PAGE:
How to get there
There are several ways to reach this boutique workshop village. From Yangon, you can travel to Twante by ferry from Pandosan Street (near Strand road) in 2 hours through the Twante Canal. If you are already in Dala, first take the ferry at Dala in 10 minutes then 45 minutes by car via Twante Bridge. All in all, reaching this town is as easy as it said.
How to visit the town:
Not like Yangon, where the only means of transportation is by bus or taxi, reaching small towns like Twante of Dala, you can experience from bike to motorbike to trishaw, local minibus, large bus and taxi (if you do not visit with the private car), and a mix of them. If you ever try on bus, you will notice that each bus will have a ‘conductor’, who can speak some Burmese-English, will collect the money on hand and shout out the destination. It would be an interesting experience.
What to see:
George Orwell, in his famous book “Burmese Days” has mentioned Twante as one of his favorite places while living in Myanmar. As a neighbor of Dala on the Ayearewaddy delta river, this town will welcome you with its rich agricultural products. Not only that, Twante is famous for its pots, the Shwe san daw Temple or the mysterious snake pagoda.
First one in the list is the Twante market, you can buy most of the local products in here, from tropical fruits to quail eggs to local powder and other goods. People will normally hang their products on any type of vehicle and carriers, on bike, on boat, or even on their head….
The most famous pottery village is Oh-Bo Pottery, visitors can reach there by trishaw by somewhat 300 – 500 kyats (Kyats is Myanmar currency) from Twante market. From now on, you can explore a whole world from water mugs, pots, vases, water filter, bowls and many more. Almost everyone in a family will together handle the work by hand in each step. There is no machine but everything has been finished manually, from collecting the raw material, building to proper objects to firing and drying process. Although there is no paint or color on the final product but there are carvings and sculpting vases and pots which reveal the skills of those native artists. The products, after that, will be shipped to Yangon or other big cities via boat then sold there.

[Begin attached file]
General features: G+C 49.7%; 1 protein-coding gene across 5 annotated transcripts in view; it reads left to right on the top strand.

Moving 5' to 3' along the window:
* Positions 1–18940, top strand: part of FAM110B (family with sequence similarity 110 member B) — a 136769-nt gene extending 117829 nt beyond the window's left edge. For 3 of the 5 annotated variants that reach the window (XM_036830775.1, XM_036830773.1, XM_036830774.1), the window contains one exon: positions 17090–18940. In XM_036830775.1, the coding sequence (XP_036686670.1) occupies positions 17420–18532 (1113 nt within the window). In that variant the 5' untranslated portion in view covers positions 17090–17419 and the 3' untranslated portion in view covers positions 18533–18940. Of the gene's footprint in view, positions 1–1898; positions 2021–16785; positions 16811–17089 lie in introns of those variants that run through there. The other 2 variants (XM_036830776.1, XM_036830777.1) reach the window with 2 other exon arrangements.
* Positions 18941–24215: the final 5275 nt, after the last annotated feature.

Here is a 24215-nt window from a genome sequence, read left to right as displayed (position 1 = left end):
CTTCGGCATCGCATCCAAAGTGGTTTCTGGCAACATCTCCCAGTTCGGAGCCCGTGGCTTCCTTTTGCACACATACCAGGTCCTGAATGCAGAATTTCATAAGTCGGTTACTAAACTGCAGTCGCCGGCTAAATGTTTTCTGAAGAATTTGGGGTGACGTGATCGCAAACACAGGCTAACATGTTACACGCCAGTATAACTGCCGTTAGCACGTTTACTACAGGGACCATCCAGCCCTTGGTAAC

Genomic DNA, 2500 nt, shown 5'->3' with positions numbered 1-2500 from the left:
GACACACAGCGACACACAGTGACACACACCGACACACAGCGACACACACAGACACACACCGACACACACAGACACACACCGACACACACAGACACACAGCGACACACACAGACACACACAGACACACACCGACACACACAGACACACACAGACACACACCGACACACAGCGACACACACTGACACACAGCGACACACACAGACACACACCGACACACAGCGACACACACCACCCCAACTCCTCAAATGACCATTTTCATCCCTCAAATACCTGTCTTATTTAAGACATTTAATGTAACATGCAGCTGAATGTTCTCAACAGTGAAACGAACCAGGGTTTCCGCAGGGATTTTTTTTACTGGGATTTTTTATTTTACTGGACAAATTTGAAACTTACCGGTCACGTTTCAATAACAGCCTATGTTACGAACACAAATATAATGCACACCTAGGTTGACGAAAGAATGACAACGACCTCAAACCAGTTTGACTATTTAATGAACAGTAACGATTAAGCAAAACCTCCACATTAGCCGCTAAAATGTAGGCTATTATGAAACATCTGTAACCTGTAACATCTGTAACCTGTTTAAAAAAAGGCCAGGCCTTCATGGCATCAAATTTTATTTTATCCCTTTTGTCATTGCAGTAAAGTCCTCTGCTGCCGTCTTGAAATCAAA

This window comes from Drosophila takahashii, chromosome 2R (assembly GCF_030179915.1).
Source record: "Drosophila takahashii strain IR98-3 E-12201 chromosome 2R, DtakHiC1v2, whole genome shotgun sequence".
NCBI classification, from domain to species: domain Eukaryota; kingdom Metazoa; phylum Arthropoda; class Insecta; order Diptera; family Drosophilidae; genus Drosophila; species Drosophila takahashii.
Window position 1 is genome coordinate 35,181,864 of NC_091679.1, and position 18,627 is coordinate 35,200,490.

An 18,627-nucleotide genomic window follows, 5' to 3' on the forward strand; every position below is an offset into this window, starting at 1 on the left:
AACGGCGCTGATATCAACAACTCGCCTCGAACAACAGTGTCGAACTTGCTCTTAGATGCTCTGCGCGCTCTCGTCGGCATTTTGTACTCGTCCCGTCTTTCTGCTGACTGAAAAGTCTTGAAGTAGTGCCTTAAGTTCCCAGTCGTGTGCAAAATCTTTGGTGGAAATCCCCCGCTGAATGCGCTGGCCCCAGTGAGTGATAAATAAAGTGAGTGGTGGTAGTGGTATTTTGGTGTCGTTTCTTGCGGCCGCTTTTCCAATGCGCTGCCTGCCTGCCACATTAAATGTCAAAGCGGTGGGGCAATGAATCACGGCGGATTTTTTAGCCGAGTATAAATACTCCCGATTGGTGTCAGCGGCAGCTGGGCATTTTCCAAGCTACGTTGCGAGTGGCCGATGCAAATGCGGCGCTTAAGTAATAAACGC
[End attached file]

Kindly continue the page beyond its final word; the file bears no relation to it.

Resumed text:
Spend some time to visit Shwe san daw Pagoda (Shwe san daw means “the temple of golden hair”), a perfectly smaller duplicate of Shwedagon Pagoda in Yangon. There are only four temples in Myanmar have the name Shwesandaw (one in Yangon, one in Bagan – the most famous one, one in Pyay which is approximately 300km to the north of Yangon and one in Twante). The temple embraces two strands of hair of Buddha and is where all local people in Ayearewaddy regions come to pray for good life.
Besides, one of the very rare sites in Twante is the Snake Temple, which would clearly encourage our adventurous tourists. The Snake Temple is located in the middle of the lake which is 4 – 5 km from Twante. The pagoda is where the large snakes (pythons) are living, there are two nuns who devoted their lives to take care of snakes in various sizes. They believe that Buddha is protected and kept calm while he listens to his people’s peace and happiness asking.